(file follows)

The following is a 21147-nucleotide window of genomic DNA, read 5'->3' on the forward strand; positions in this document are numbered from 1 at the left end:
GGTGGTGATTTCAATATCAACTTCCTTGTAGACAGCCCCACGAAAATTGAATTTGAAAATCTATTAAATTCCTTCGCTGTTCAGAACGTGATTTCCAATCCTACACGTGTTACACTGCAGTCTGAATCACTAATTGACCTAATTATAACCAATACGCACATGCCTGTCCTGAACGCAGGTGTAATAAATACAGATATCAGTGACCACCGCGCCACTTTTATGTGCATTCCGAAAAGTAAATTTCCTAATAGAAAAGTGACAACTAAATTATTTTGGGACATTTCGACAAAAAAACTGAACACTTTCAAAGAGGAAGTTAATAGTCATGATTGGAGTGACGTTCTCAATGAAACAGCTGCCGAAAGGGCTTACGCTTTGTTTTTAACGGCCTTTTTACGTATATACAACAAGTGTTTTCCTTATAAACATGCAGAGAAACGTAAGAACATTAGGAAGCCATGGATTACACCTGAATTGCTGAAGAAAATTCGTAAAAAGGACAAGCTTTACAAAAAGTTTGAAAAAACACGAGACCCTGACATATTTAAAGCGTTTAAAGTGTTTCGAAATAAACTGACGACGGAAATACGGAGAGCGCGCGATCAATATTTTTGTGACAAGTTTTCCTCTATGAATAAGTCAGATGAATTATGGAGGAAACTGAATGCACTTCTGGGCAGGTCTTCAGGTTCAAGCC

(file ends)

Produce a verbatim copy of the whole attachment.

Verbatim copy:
The following is a 21147-nucleotide window of genomic DNA, read 5'->3' on the forward strand; positions in this document are numbered from 1 at the left end:
GGTGGTGATTTCAATATCAACTTCCTTGTAGACAGCCCCACGAAAATTGAATTTGAAAATCTATTAAATTCCTTCGCTGTTCAGAACGTGATTTCCAATCCTACACGTGTTACACTGCAGTCTGAATCACTAATTGACCTAATTATAACCAATACGCACATGCCTGTCCTGAACGCAGGTGTAATAAATACAGATATCAGTGACCACCGCGCCACTTTTATGTGCATTCCGAAAAGTAAATTTCCTAATAGAAAAGTGACAACTAAATTATTTTGGGACATTTCGACAAAAAAACTGAACACTTTCAAAGAGGAAGTTAATAGTCATGATTGGAGTGACGTTCTCAATGAAACAGCTGCCGAAAGGGCTTACGCTTTGTTTTTAACGGCCTTTTTACGTATATACAACAAGTGTTTTCCTTATAAACATGCAGAGAAACGTAAGAACATTAGGAAGCCATGGATTACACCTGAATTGCTGAAGAAAATTCGTAAAAAGGACAAGCTTTACAAAAAGTTTGAAAAAACACGAGACCCTGACATATTTAAAGCGTTTAAAGTGTTTCGAAATAAACTGACGACGGAAATACGGAGAGCGCGCGATCAATATTTTTGTGACAAGTTTTCCTCTATGAATAAGTCAGATGAATTATGGAGGAAACTGAATGCACTTCTGGGCAGGTCTTCAGGTTCAAGCC